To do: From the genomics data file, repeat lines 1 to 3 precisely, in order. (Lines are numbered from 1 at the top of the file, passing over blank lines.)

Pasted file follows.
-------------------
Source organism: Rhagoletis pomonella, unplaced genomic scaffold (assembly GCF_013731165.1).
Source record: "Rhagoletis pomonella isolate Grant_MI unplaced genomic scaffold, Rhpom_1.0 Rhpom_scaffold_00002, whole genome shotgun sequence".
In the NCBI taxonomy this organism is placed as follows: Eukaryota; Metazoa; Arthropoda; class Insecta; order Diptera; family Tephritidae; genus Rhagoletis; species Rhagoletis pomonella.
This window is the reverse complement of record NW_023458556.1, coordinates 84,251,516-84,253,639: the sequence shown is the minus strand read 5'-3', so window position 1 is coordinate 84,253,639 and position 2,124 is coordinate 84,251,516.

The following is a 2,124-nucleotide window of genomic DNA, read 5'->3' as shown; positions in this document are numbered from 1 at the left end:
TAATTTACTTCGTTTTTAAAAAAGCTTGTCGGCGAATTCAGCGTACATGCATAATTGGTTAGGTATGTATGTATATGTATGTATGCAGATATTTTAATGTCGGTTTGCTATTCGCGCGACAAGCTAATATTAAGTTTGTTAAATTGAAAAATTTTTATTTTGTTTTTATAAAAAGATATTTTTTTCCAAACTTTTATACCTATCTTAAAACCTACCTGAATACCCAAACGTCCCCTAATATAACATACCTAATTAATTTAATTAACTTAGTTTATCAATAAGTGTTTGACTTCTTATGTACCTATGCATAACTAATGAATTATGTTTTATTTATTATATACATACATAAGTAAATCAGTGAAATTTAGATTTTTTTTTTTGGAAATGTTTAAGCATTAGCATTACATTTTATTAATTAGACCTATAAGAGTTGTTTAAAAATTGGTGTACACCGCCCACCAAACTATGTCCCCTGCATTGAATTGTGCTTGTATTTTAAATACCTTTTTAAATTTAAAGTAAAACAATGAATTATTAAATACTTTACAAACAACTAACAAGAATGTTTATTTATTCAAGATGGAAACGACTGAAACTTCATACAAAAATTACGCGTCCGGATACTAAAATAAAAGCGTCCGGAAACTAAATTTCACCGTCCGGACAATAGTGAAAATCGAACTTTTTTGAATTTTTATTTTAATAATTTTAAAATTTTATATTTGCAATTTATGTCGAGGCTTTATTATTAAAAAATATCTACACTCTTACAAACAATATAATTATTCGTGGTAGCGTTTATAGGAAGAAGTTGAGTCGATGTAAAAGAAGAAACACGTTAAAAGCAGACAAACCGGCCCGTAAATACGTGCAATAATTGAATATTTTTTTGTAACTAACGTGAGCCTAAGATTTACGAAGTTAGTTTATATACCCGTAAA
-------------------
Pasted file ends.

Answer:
Source organism: Rhagoletis pomonella, unplaced genomic scaffold (assembly GCF_013731165.1).
Source record: "Rhagoletis pomonella isolate Grant_MI unplaced genomic scaffold, Rhpom_1.0 Rhpom_scaffold_00002, whole genome shotgun sequence".
In the NCBI taxonomy this organism is placed as follows: Eukaryota; Metazoa; Arthropoda; class Insecta; order Diptera; family Tephritidae; genus Rhagoletis; species Rhagoletis pomonella.